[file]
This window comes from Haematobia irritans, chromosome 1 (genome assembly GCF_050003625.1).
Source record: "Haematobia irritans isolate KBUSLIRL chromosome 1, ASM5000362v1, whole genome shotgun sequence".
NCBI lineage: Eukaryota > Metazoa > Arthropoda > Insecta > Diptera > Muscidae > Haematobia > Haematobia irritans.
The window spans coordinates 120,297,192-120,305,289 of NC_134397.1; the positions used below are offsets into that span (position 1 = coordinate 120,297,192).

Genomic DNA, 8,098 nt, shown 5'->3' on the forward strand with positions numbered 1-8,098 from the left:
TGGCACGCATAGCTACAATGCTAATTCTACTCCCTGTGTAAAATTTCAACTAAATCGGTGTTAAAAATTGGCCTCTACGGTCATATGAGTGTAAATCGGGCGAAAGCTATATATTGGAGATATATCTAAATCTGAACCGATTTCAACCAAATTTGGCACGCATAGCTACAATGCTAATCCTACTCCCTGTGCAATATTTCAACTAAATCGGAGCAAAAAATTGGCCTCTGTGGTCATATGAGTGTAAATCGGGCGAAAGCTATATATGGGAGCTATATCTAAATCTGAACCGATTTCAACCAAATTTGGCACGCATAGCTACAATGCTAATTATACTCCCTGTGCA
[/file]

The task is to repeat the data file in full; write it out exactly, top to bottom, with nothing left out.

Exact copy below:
This window comes from Haematobia irritans, chromosome 1 (genome assembly GCF_050003625.1).
Source record: "Haematobia irritans isolate KBUSLIRL chromosome 1, ASM5000362v1, whole genome shotgun sequence".
NCBI lineage: Eukaryota > Metazoa > Arthropoda > Insecta > Diptera > Muscidae > Haematobia > Haematobia irritans.
The window spans coordinates 120,297,192-120,305,289 of NC_134397.1; the positions used below are offsets into that span (position 1 = coordinate 120,297,192).

Genomic DNA, 8,098 nt, shown 5'->3' on the forward strand with positions numbered 1-8,098 from the left:
TGGCACGCATAGCTACAATGCTAATTCTACTCCCTGTGTAAAATTTCAACTAAATCGGTGTTAAAAATTGGCCTCTACGGTCATATGAGTGTAAATCGGGCGAAAGCTATATATTGGAGATATATCTAAATCTGAACCGATTTCAACCAAATTTGGCACGCATAGCTACAATGCTAATCCTACTCCCTGTGCAATATTTCAACTAAATCGGAGCAAAAAATTGGCCTCTGTGGTCATATGAGTGTAAATCGGGCGAAAGCTATATATGGGAGCTATATCTAAATCTGAACCGATTTCAACCAAATTTGGCACGCATAGCTACAATGCTAATTATACTCCCTGTGCA